Using a powerful computer program known as PRISM, the U.S. government has been downloading vast amounts of communications data and mining it for counterterrorism purposes. But these capabilities began more than three decades ago with the controversial PROMIS software, Richard L. Fricker reports.
By Richard L. Fricker
Long before Edward Snowden’s claims or revelations that the National Security Agency and the Central Intelligence Agency were monitoring and tracking the Internet, cell phones, e-mails and any other electronic communication they could get their hands on using a program known as PRISM, there existed PROMIS [Prosecutors Management Information Systems].
PROMIS was designed in the late 1970s and ‘80s to bring Department of Justice criminal case management from the dark ages into the light of the computer age. In the spring of 1981, the Reagan Administration hailed PROMIS as one of law enforcements greatest assets. By 1983, PROMIS had morphed into the behemoth of intelligence gathering. It was not state of the art – it was the art.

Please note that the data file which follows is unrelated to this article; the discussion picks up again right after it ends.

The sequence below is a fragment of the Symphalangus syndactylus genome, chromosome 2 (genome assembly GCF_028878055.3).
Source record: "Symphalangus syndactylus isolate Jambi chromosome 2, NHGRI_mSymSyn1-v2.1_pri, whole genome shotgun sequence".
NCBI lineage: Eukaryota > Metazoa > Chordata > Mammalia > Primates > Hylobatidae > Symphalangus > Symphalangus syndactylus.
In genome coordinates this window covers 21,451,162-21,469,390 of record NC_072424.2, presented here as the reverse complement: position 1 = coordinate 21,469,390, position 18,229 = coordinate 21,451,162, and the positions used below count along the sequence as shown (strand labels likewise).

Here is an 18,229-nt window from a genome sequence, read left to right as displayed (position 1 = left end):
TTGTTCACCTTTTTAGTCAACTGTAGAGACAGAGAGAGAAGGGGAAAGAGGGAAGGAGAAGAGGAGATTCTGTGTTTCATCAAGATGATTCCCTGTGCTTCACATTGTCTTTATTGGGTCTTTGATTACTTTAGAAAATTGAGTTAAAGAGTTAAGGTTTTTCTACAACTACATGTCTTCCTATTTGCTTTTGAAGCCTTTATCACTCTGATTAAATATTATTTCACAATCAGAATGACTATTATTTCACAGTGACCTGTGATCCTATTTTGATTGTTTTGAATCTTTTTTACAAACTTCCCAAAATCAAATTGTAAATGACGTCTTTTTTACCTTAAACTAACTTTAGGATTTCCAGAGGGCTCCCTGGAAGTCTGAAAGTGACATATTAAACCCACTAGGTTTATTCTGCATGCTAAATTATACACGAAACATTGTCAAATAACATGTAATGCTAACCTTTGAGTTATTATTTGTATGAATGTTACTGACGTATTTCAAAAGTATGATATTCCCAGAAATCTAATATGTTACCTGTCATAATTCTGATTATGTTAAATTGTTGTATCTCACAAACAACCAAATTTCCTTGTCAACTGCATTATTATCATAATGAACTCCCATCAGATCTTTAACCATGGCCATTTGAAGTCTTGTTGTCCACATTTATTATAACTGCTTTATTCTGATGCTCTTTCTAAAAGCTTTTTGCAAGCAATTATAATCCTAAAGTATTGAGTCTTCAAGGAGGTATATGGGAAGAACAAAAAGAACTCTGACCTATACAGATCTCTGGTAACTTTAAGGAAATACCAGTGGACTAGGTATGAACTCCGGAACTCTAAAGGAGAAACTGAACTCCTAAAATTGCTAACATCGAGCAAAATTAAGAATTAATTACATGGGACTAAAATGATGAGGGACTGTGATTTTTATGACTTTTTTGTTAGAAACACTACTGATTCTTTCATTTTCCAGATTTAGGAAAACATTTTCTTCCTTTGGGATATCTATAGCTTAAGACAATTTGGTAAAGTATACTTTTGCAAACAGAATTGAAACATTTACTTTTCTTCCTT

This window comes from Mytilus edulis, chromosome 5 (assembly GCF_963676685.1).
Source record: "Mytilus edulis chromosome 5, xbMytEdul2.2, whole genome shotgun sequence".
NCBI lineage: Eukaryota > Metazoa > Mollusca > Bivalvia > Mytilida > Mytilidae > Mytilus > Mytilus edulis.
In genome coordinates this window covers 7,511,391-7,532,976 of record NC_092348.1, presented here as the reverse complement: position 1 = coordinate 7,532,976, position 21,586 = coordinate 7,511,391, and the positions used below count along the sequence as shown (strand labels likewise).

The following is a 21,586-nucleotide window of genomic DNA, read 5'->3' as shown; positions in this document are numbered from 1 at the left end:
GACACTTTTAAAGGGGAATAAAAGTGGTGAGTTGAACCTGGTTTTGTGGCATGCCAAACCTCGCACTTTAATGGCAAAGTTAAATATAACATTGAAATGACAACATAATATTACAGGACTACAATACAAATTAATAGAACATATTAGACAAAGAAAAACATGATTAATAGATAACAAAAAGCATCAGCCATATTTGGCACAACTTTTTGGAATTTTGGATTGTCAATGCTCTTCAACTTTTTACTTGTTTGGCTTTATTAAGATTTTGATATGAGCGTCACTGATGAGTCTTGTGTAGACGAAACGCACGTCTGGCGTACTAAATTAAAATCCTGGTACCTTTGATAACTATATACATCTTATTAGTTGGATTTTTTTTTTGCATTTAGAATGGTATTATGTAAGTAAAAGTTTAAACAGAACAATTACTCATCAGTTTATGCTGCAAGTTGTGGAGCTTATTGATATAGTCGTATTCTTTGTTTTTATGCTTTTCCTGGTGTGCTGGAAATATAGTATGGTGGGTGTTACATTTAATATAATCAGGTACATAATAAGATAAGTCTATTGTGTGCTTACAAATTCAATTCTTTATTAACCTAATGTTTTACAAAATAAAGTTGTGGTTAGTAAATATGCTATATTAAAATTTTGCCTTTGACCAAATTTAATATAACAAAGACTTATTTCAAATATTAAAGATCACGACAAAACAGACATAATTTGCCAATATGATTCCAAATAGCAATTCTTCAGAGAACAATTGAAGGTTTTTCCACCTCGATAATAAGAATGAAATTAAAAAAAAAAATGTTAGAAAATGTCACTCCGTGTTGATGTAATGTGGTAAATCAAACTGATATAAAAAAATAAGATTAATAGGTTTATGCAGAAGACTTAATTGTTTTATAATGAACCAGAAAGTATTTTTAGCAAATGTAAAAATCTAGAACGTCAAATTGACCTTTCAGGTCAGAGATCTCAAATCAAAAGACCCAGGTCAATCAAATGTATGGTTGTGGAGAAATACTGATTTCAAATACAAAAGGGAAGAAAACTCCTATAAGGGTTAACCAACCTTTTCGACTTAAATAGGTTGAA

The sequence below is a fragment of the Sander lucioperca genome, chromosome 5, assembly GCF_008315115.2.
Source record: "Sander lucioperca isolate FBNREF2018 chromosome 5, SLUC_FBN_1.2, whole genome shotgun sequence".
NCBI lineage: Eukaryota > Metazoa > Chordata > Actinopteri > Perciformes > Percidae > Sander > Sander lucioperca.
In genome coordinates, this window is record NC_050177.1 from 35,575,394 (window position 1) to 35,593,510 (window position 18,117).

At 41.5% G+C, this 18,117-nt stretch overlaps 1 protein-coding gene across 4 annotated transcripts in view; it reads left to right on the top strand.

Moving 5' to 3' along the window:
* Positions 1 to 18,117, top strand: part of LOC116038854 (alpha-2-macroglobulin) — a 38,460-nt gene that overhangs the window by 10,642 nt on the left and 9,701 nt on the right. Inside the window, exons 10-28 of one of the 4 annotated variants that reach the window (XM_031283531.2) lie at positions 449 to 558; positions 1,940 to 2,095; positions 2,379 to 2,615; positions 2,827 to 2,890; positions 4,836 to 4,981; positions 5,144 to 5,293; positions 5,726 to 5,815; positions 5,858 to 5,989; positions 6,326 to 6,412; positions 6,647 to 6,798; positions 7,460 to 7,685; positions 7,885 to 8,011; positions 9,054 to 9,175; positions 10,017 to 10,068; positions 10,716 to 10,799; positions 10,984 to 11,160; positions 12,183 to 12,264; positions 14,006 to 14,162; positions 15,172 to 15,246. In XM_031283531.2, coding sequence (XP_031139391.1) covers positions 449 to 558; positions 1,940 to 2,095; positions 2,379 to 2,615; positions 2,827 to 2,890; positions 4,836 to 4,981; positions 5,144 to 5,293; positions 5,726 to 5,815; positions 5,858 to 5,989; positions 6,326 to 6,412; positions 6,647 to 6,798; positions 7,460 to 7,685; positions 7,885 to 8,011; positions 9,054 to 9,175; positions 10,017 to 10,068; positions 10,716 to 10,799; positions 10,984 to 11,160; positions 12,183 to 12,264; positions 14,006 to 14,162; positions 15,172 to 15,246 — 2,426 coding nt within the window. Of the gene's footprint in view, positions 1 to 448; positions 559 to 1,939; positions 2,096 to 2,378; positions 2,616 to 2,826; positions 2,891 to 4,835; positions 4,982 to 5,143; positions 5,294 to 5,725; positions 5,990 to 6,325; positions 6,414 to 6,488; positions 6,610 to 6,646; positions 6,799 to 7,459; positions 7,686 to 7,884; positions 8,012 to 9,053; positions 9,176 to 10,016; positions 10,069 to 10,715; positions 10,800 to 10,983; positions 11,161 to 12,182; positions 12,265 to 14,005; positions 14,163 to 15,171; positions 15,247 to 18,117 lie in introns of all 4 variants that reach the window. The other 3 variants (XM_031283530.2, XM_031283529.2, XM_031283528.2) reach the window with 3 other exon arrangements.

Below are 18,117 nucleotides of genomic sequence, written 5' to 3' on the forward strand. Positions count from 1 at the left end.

Over the ensuing decades PROMIS is reported to have been used by the DOJ, CIA, NSA, and several foreign intelligence agencies including Israel’s Mossad. The ownership of PROMIS has been the subject of federal court hearings and a congressional investigation.
The capabilities of PROMIS as a data collection and tracking program have never been a secret. But the only discussion of PROMIS has been about theft and black-market sales. Neither the courts nor Congress have ever inquired as to privacy issues or the ethics of the program. There has been no rending of political robes as seen with the Snowden case. In fact, the function of PROMIS has been discussed in open court and various public arenas.